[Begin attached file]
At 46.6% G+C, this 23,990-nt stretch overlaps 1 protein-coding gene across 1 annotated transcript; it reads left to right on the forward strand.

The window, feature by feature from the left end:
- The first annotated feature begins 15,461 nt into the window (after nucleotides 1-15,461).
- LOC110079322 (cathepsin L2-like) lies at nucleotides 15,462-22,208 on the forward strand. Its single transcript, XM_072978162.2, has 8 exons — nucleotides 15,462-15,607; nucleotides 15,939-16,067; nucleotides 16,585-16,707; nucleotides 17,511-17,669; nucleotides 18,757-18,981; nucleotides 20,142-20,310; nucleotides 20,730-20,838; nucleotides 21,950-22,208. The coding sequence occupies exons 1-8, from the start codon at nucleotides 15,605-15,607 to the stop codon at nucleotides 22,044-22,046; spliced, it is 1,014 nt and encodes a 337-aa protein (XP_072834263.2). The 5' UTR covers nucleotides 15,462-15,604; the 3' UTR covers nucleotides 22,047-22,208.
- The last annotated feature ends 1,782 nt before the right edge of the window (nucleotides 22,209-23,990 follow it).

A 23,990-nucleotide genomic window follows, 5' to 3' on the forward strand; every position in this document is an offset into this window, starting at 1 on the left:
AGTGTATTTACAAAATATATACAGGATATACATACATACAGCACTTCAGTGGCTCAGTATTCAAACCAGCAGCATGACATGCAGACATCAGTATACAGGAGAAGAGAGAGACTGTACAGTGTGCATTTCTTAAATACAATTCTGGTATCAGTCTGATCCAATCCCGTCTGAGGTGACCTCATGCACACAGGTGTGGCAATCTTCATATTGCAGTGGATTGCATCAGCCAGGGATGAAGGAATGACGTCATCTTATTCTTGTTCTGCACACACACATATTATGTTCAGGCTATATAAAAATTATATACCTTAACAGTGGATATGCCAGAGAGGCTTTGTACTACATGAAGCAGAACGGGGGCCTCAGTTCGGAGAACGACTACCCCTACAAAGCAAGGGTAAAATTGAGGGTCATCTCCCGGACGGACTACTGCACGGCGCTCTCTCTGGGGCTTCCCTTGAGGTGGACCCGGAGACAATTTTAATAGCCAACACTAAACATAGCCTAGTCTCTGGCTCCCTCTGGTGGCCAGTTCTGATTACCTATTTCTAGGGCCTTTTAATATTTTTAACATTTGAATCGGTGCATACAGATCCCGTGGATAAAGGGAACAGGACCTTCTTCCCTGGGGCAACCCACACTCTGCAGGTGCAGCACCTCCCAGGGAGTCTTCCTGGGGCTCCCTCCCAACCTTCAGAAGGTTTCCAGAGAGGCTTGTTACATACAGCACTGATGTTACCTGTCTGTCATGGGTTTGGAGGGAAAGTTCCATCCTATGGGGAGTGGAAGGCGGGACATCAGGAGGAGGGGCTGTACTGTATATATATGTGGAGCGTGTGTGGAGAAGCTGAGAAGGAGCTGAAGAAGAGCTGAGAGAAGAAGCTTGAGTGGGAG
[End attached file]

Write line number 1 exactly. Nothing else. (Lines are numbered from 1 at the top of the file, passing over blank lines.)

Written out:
At 46.6% G+C, this 23,990-nt stretch overlaps 1 protein-coding gene across 1 annotated transcript; it reads left to right on the forward strand.